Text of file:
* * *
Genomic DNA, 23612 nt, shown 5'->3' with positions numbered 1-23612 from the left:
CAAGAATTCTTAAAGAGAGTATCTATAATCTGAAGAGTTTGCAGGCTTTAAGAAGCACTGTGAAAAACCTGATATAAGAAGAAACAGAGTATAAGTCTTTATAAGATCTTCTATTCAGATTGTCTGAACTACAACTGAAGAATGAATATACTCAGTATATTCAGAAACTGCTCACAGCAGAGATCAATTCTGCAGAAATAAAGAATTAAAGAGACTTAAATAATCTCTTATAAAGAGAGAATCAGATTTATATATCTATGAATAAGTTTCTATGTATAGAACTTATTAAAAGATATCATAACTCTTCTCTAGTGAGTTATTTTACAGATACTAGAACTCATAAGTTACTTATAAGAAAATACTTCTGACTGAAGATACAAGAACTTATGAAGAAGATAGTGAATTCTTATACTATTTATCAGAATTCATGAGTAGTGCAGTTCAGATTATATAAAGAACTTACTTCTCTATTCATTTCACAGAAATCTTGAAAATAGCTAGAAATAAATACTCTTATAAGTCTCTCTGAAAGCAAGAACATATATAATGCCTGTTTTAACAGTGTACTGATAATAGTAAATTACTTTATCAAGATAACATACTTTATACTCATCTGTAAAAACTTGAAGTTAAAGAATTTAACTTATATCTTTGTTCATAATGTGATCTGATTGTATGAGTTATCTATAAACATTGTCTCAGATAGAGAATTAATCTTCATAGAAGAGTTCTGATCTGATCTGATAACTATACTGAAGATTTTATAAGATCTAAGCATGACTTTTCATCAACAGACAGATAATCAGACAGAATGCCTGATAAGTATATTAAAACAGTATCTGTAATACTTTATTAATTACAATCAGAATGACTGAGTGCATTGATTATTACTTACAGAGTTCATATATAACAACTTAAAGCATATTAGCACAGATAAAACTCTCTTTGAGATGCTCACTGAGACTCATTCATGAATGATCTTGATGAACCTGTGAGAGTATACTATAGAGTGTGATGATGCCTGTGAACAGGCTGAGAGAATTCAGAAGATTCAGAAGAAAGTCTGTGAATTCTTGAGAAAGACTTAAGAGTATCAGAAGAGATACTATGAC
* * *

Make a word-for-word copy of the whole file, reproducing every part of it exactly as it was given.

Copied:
Genomic DNA, 23612 nt, shown 5'->3' with positions numbered 1-23612 from the left:
CAAGAATTCTTAAAGAGAGTATCTATAATCTGAAGAGTTTGCAGGCTTTAAGAAGCACTGTGAAAAACCTGATATAAGAAGAAACAGAGTATAAGTCTTTATAAGATCTTCTATTCAGATTGTCTGAACTACAACTGAAGAATGAATATACTCAGTATATTCAGAAACTGCTCACAGCAGAGATCAATTCTGCAGAAATAAAGAATTAAAGAGACTTAAATAATCTCTTATAAAGAGAGAATCAGATTTATATATCTATGAATAAGTTTCTATGTATAGAACTTATTAAAAGATATCATAACTCTTCTCTAGTGAGTTATTTTACAGATACTAGAACTCATAAGTTACTTATAAGAAAATACTTCTGACTGAAGATACAAGAACTTATGAAGAAGATAGTGAATTCTTATACTATTTATCAGAATTCATGAGTAGTGCAGTTCAGATTATATAAAGAACTTACTTCTCTATTCATTTCACAGAAATCTTGAAAATAGCTAGAAATAAATACTCTTATAAGTCTCTCTGAAAGCAAGAACATATATAATGCCTGTTTTAACAGTGTACTGATAATAGTAAATTACTTTATCAAGATAACATACTTTATACTCATCTGTAAAAACTTGAAGTTAAAGAATTTAACTTATATCTTTGTTCATAATGTGATCTGATTGTATGAGTTATCTATAAACATTGTCTCAGATAGAGAATTAATCTTCATAGAAGAGTTCTGATCTGATCTGATAACTATACTGAAGATTTTATAAGATCTAAGCATGACTTTTCATCAACAGACAGATAATCAGACAGAATGCCTGATAAGTATATTAAAACAGTATCTGTAATACTTTATTAATTACAATCAGAATGACTGAGTGCATTGATTATTACTTACAGAGTTCATATATAACAACTTAAAGCATATTAGCACAGATAAAACTCTCTTTGAGATGCTCACTGAGACTCATTCATGAATGATCTTGATGAACCTGTGAGAGTATACTATAGAGTGTGATGATGCCTGTGAACAGGCTGAGAGAATTCAGAAGATTCAGAAGAAAGTCTGTGAATTCTTGAGAAAGACTTAAGAGTATCAGAAGAGATACTATGAC